Rough Drift

"Small" writing challenges for my small writing talent. Hotel note pads are the only space allowed. Let's see if I can strip it down and tighten it up to learn something. Improving my skill of weird fiction.

60.) Auction lot number twenty-seven.


Lot number twenty-seven generated a stir ever since the printing of the auction house catalog. Their catalog description suitably talked up the significance so much that representatives of wealthy collectors, known and anonymous, clogged the hall, ready to put their client’s money in play. One rep of a wealthy CEO, Marcia Tuppence, knew exactly what the article at hand really was – not just what it represented.

He only meant to obtain the historical document at whatever the cost but it sure sounded like he wanted it stolen.His passionate orders for art and collections is something Marcia was very capable of carrying out. That collection grew in orders of magnitude due in part to her efforts to track down people, places, and things, and make the deals of their lifetimes.

Lot number twenty-seven, rarely displayed, presently sat within a protective box that sealed against oxygen and filtered any harmful rays of light. Swarms of bidders looked upon what they have never seen before, marveling at what the catalog declared important. This concerned Marcia for some time since the catalog said nothing of what it actually was. She gazed at the paper, the last known type before global economies altered what now passes for paper. The handwritten strokes from pencil moved beautifully across the page. Marcia was a rare kind. She could read the writing where the many bidders couldn’t. They weren’t history students in a graduate program and therefore never learned the cursive script. The collector world knew Lot twenty-seven as art. A piece where the texture of both paper and pencil melded into a substance of beauty. The words upon it were never mentioned.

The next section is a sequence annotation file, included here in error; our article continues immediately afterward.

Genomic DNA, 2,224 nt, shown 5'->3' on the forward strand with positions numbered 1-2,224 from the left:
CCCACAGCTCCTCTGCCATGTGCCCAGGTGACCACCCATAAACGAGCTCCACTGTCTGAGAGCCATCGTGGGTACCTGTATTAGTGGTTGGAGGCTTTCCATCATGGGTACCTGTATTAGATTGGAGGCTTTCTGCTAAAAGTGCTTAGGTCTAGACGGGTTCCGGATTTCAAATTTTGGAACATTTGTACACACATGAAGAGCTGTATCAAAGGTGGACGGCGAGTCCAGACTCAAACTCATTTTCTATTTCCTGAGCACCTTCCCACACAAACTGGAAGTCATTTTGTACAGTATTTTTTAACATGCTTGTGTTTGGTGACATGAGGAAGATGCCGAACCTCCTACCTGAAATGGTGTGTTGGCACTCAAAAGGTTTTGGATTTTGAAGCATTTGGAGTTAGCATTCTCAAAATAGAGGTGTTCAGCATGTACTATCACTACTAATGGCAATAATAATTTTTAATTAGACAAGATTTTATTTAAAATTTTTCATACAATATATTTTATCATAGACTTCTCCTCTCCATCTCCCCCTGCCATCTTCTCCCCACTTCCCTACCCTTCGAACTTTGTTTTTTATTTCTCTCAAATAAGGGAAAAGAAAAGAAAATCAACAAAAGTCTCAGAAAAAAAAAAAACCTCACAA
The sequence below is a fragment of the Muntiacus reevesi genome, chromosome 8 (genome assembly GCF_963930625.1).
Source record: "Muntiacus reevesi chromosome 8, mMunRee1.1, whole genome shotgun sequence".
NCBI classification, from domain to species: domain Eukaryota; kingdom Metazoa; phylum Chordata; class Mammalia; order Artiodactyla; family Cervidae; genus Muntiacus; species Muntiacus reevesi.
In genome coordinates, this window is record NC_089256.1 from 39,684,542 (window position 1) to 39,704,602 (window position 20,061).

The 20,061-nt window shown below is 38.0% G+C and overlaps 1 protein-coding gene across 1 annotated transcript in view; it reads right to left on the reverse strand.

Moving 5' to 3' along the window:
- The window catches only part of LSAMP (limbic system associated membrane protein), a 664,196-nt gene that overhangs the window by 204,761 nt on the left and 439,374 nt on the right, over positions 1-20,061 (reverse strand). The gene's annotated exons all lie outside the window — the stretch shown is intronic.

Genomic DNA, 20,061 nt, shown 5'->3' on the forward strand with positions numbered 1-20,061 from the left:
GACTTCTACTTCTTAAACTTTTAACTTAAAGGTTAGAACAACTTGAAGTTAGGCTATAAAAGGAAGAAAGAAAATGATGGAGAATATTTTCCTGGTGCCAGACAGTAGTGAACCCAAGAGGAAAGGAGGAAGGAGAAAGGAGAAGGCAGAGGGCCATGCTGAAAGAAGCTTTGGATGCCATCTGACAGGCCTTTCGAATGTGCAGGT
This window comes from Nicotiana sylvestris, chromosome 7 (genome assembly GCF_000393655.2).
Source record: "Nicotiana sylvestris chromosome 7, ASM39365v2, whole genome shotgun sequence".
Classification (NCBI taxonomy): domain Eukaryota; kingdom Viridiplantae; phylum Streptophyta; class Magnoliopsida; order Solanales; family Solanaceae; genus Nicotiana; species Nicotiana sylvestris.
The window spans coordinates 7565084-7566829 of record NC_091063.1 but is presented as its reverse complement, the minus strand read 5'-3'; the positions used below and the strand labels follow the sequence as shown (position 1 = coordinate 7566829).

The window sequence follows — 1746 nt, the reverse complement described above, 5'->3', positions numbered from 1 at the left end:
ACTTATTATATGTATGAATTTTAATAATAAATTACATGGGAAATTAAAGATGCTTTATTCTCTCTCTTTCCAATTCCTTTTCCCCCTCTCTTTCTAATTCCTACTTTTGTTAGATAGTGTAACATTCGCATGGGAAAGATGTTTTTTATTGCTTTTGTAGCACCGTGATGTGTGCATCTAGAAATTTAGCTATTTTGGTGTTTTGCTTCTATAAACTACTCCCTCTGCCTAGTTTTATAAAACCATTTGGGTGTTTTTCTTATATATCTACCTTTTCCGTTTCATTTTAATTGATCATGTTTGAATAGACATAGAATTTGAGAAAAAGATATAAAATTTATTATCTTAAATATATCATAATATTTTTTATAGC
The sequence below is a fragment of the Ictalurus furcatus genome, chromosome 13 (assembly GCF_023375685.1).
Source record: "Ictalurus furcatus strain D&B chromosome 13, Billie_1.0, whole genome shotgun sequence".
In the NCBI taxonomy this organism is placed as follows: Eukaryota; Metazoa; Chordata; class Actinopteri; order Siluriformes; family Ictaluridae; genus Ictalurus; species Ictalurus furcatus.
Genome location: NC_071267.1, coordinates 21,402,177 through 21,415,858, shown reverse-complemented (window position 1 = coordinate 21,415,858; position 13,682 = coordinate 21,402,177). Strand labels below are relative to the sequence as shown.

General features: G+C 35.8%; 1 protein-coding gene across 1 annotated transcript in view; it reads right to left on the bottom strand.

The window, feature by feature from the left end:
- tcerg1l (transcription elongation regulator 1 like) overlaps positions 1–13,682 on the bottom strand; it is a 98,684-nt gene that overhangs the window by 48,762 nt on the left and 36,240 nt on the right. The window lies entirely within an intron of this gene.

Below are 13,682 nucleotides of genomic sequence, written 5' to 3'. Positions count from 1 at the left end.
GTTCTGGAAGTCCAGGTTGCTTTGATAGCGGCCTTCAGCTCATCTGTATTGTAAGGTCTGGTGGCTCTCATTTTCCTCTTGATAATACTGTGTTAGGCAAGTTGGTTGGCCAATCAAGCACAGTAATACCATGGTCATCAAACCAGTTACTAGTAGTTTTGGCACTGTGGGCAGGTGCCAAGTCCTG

Some time had passed since Marcia last saw it. Auction staff shouted for order and behavior but Marcia wouldn’t let anyone force her away — she continued to stare at it and read the words again. She pondered its significance. She privately disagreed with her boss but could see where he came from. As he said, “That’s not history, it’s an important piece of art history!” He was right on that level but nobody cared for the document’s history.

That paper represented the last period of real paper. The pencil across the page made when real pencils were manufactured. Both products were known as the best ever created and the last of their time. The author of the document, the man with great penmanship, unknowingly created a combined visual not found anywhere else.  The pencil line left it’s own textures of darks and lights and graphite composites on the page – the same page whose texture filtered through the pencil line’s twists and turns. Something pen and ink never did to the same degree. If today’s version of paper and pencil were transported back in time, it would be thrown in the trash; unrecycled trash at that – savages. But Marcia kept wondering, what’s the point of this auction?